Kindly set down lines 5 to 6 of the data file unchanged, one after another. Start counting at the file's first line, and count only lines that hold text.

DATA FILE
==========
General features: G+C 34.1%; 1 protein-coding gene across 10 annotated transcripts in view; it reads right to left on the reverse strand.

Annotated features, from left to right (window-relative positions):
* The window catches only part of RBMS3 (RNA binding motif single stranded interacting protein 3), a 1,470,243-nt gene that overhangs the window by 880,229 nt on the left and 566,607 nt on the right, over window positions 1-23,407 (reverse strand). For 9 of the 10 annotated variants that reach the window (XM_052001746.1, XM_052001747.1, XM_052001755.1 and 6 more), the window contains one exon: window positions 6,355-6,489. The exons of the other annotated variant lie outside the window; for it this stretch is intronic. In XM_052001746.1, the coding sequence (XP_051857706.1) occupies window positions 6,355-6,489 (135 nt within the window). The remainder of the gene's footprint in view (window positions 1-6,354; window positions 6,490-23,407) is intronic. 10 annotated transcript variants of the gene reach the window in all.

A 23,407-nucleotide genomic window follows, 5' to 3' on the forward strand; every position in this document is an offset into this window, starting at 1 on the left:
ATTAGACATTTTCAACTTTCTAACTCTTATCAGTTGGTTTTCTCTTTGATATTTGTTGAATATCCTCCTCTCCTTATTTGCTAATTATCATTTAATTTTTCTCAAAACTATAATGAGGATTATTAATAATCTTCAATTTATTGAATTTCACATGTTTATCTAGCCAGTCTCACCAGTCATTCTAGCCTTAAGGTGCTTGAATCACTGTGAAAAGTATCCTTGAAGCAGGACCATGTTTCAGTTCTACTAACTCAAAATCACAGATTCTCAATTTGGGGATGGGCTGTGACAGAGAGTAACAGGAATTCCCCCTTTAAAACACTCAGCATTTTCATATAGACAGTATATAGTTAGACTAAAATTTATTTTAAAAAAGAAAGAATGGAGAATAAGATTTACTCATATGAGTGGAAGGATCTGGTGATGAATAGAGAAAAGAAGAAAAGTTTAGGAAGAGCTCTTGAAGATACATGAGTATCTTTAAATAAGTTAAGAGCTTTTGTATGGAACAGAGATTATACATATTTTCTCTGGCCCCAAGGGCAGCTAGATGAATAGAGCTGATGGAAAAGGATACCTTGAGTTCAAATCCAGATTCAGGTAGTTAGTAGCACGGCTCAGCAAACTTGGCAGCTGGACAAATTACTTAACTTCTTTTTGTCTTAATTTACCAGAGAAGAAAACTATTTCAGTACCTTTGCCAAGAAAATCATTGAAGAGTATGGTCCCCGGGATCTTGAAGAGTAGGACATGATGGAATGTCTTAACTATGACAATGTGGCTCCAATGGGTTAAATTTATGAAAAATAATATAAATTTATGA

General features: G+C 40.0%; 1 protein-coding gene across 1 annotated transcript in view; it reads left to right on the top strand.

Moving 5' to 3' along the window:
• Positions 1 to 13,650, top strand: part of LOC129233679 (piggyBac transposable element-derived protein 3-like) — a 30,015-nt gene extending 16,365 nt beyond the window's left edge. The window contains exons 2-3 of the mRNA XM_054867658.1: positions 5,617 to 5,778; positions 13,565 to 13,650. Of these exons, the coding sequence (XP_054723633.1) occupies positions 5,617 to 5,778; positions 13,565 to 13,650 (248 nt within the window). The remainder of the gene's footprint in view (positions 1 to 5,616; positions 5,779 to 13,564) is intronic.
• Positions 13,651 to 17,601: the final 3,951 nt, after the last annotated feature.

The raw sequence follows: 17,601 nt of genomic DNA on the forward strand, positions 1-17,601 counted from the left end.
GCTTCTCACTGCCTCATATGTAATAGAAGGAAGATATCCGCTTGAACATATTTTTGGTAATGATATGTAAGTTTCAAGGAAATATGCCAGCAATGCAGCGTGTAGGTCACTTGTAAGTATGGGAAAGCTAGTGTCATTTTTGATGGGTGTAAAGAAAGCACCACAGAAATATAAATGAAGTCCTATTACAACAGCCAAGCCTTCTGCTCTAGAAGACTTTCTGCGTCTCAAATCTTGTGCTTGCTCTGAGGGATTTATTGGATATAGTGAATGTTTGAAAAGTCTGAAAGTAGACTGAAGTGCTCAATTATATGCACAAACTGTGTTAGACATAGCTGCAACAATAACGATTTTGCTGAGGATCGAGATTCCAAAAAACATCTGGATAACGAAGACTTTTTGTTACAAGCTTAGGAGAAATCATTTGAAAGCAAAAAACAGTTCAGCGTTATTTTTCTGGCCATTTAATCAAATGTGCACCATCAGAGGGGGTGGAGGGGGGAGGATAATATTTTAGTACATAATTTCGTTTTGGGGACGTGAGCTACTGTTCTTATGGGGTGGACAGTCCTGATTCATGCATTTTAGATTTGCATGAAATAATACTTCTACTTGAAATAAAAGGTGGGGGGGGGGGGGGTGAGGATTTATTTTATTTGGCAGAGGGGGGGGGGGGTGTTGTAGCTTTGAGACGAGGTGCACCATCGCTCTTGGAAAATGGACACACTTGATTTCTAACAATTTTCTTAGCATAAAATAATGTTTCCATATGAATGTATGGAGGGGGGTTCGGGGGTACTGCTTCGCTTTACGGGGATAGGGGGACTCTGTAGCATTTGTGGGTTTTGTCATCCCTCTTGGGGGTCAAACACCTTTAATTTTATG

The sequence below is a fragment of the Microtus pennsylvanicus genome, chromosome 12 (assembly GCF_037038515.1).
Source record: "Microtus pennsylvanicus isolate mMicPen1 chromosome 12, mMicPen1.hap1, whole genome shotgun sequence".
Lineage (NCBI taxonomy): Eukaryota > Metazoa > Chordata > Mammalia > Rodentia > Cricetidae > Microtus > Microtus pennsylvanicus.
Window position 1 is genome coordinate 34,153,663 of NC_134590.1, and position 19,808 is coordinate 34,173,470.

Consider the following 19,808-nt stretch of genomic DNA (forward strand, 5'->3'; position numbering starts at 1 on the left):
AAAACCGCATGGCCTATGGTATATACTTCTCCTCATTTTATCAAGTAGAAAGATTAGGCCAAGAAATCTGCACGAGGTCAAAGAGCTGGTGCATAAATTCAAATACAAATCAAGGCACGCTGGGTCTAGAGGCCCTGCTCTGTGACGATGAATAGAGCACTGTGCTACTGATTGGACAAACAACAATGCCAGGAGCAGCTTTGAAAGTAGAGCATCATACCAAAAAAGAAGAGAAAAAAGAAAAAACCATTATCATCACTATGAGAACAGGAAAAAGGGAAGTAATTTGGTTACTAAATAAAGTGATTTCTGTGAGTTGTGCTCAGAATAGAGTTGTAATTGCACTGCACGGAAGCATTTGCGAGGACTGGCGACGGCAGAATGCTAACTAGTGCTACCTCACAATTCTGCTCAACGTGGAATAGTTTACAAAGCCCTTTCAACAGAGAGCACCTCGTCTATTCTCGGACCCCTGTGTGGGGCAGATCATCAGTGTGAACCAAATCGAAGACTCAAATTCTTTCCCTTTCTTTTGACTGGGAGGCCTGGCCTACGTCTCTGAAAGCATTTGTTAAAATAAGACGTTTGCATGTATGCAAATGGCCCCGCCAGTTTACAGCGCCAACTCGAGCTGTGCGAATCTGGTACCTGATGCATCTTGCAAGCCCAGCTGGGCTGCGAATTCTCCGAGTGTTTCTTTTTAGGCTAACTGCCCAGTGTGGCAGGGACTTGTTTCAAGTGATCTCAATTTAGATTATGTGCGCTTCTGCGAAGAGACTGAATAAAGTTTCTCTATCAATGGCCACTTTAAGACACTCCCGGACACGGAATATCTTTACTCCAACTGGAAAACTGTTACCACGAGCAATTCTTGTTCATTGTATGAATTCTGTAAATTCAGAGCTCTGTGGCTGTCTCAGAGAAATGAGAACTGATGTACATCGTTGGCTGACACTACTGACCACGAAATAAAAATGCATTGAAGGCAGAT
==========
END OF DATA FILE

ATTAGACATTTTCAACTTTCTAACTCTTATCAGTTGGTTTTCTCTTTGATATTTGTTGAATATCCTCCTCTCCTTATTTGCTAATTATCATTTAATTTTTCTCAAAACTATAATGAGGATTATTAATAATCTTCAATTTATTGAATTTCACATGTTTATCTAGCCAGTCTCACCAGTCATTCTAGCCTTAAGGTGCTTGAATCACTGTGAAAAGTATCCTTGAAGCAGGACCATGTTTCAGTTCTACTAACTCAAAATCACAGATTCTCAATTTGGGGATGGGCTGTGACAGAGAGTAACAGGAATTCCCCCTTTAAAACACTCAGCATTTTCATATAGACAGTATATAGTTAGACTAAAATTTATTTTAAAAAAGAAAGAATGGAGAATAAGATTTACTCATATGAGTGGAAGGATCTGGTGATGAATAGAGAAAAGAAGAAAAGTTTAGGAAGAGCTCTTGAAGATACATGAGTATCTTTAAATAAGTTAAGAGCTTTTGTATGGAACAGAGATTATACATATTTTCTCTGGCCCCAAGGGCAGCTAGATGAATAGAGCTGATGGAAAAGGATACCTTGAGTTCAAATCCAGATTCAGGTAGTTAGTAGCACGGCTCAGCAAACTTGGCAGCTGGACAAATTACTTAACTTCTTTTTGTCTTAATTTACCAGAGAAGAAAACTATTTCAGTACCTTTGCCAAGAAAATCATTGAAGAGTATGGTCCCCGGGATCTTGAAGAGTAGGACATGATGGAATGTCTTAACTATGACAATGTGGCTCCAATGGGTTAAATTTATGAAAAATAATATAAATTTATGA

General features: G+C 40.0%; 1 protein-coding gene across 1 annotated transcript in view; it reads left to right on the top strand.